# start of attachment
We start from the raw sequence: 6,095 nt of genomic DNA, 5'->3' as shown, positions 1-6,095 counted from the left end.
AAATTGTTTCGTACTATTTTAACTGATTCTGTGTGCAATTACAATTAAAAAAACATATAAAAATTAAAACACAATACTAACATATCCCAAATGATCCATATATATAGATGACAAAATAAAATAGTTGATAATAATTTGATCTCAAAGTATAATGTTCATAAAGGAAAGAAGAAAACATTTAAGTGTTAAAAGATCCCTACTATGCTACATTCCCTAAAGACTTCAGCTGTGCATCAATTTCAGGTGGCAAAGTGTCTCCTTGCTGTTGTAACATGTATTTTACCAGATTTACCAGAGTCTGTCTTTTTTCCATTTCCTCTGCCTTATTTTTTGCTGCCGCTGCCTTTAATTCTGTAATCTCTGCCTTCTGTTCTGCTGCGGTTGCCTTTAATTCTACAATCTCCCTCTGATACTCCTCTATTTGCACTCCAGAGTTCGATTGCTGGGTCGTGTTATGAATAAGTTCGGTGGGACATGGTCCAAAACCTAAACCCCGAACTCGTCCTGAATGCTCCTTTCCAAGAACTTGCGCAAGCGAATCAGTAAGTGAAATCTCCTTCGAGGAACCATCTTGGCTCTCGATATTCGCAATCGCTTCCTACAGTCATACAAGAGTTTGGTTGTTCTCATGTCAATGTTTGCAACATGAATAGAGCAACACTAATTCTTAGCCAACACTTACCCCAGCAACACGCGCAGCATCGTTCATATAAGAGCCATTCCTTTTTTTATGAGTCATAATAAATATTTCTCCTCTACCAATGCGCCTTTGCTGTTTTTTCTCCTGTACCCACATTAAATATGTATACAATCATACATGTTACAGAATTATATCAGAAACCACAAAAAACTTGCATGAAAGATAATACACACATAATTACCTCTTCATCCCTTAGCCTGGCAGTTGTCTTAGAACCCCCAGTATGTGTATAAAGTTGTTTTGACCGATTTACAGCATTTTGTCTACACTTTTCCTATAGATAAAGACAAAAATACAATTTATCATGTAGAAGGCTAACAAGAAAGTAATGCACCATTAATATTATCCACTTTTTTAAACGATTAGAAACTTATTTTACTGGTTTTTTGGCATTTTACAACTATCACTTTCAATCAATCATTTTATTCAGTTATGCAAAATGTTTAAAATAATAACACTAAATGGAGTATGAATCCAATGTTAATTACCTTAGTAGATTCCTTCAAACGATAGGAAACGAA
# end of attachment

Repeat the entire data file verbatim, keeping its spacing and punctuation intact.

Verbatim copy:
We start from the raw sequence: 6,095 nt of genomic DNA, 5'->3' as shown, positions 1-6,095 counted from the left end.
AAATTGTTTCGTACTATTTTAACTGATTCTGTGTGCAATTACAATTAAAAAAACATATAAAAATTAAAACACAATACTAACATATCCCAAATGATCCATATATATAGATGACAAAATAAAATAGTTGATAATAATTTGATCTCAAAGTATAATGTTCATAAAGGAAAGAAGAAAACATTTAAGTGTTAAAAGATCCCTACTATGCTACATTCCCTAAAGACTTCAGCTGTGCATCAATTTCAGGTGGCAAAGTGTCTCCTTGCTGTTGTAACATGTATTTTACCAGATTTACCAGAGTCTGTCTTTTTTCCATTTCCTCTGCCTTATTTTTTGCTGCCGCTGCCTTTAATTCTGTAATCTCTGCCTTCTGTTCTGCTGCGGTTGCCTTTAATTCTACAATCTCCCTCTGATACTCCTCTATTTGCACTCCAGAGTTCGATTGCTGGGTCGTGTTATGAATAAGTTCGGTGGGACATGGTCCAAAACCTAAACCCCGAACTCGTCCTGAATGCTCCTTTCCAAGAACTTGCGCAAGCGAATCAGTAAGTGAAATCTCCTTCGAGGAACCATCTTGGCTCTCGATATTCGCAATCGCTTCCTACAGTCATACAAGAGTTTGGTTGTTCTCATGTCAATGTTTGCAACATGAATAGAGCAACACTAATTCTTAGCCAACACTTACCCCAGCAACACGCGCAGCATCGTTCATATAAGAGCCATTCCTTTTTTTATGAGTCATAATAAATATTTCTCCTCTACCAATGCGCCTTTGCTGTTTTTTCTCCTGTACCCACATTAAATATGTATACAATCATACATGTTACAGAATTATATCAGAAACCACAAAAAACTTGCATGAAAGATAATACACACATAATTACCTCTTCATCCCTTAGCCTGGCAGTTGTCTTAGAACCCCCAGTATGTGTATAAAGTTGTTTTGACCGATTTACAGCATTTTGTCTACACTTTTCCTATAGATAAAGACAAAAATACAATTTATCATGTAGAAGGCTAACAAGAAAGTAATGCACCATTAATATTATCCACTTTTTTAAACGATTAGAAACTTATTTTACTGGTTTTTTGGCATTTTACAACTATCACTTTCAATCAATCATTTTATTCAGTTATGCAAAATGTTTAAAATAATAACACTAAATGGAGTATGAATCCAATGTTAATTACCTTAGTAGATTCCTTCAAACGATAGGAAACGAA